What had he gotten himself into? They would certainly be on to him now—it was only a matter of time before they found him. He looked out again through the thin curtain. Sunbeams were filtering through the branches of an old tree outside the window, the shriveled shapes of the leaves dancing in the breezeplaying gleefully with the light. He swore he saw movement on the ground outside—a figure.

Some of the wording in the two paragraphs above is excellent, like “his harried mind ricocheting between frightened alertness and sheer fatigue” and the phrases “furtive glance,” “stained curtain” and “shriveled shapes of the leaves.” But the boldfaced words and phrases, warming, languid, slow-danced, sunbeams, dancing in the breeze, and playing gleefully with the light weaken the imagery and tone because they’re too happy and carefree for the intended ominous mood. Perhaps the writer, caught up in describing the view outside in a literary, “writerly” way, momentarily forgot he was going for frightened.  

Check to be sure every detail of your imagery enhances the overall mood and tone of the situation.

Here’s another example where the description of the setting detracts from the power of the scene and doesn’t match how the character would or should be feeling at that moment.

The protagonist has just had a shock at the end of the last chapter, where she’s discovered her colleague murdered. This is the beginning of the next chapter, a jump of a few days.

  Mary gazed at the brightening horizon, immersing herself in the beauty of the rising sun. She watched as the dawn’s rays danced across the waves. Mary adored this time of day when the hustle and bustle had not yet started, and she could enjoy watching the waves wash in and listening to the seagulls overhead. It was one of the many reasons she loved this area so much.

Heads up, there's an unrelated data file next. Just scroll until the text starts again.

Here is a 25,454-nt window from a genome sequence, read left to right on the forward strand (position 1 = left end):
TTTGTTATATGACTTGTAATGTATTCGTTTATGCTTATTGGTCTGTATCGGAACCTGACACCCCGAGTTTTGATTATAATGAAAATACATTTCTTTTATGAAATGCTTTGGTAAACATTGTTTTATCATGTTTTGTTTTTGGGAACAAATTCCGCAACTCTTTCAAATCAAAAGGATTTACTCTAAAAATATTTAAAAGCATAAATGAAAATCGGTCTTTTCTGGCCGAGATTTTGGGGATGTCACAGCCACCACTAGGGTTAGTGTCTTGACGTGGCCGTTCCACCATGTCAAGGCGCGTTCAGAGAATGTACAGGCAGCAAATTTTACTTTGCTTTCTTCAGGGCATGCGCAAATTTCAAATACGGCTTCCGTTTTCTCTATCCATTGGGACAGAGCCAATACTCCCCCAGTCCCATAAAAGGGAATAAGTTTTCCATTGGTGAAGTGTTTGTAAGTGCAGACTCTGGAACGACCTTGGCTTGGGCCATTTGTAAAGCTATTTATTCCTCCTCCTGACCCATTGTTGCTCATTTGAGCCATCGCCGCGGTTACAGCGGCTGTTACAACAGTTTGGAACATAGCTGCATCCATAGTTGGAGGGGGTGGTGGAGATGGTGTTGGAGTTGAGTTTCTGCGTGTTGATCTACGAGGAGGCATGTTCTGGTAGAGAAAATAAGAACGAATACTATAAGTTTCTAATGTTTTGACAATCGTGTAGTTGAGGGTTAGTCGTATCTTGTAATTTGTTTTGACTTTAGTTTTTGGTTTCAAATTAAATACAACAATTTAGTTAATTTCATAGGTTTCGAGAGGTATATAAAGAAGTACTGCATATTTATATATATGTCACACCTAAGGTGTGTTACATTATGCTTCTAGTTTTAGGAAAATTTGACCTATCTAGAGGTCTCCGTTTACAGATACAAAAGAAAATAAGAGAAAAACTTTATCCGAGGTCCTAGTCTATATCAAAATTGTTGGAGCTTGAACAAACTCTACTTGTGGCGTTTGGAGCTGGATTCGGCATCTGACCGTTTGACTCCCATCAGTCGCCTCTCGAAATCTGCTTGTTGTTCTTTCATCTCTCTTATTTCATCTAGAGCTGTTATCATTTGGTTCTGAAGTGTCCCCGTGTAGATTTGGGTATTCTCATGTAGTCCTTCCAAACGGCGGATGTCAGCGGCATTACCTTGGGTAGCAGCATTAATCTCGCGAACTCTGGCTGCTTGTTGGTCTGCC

Since the murder of Teresa three days ago, Mary had been in a state of turmoil. Teresa’s death had changed everything. Gruesome images continually flickered through her mind like an unending motion picture. She could think of nothing else and was racked by guilt.

 To me, the two paragraphs seem contradictory in mood. If she’s racked by guilt and can think of nothing else, how can she enjoy the sunrise so much?

Be sure to choose words that fit the mood you’re trying to convey.


Here’s another example of a tense, life-threatening scene whose power and tension have been inadvertently eroded by almost comical imagery.


To read the rest of this blog post by Jodie Renner, published over at The Kill Zone Blog, click HERE.

Jodie Renner is a freelance fiction editor and the award-winning author of three craft-of-writing guides in her series An Editor’s Guide to Writing Compelling Fiction: FIRE UP YOUR FICTION,  CAPTIVATE YOUR READERS, and WRITING A KILLER THRILLER, as well as two clickable time-saving e-resources, QUICK CLICKS: Spelling List and QUICK CLICKS: Word Usage. She has also organized two anthologies for charity: VOICES FROM THE VALLEYS – Stories and Poems about Life in BC’s Interior, and CHILDHOOD REGAINED – Stories of Hope for Asian Child Workers. You can find Jodie on her Amazon Author Page, at, and on Facebook.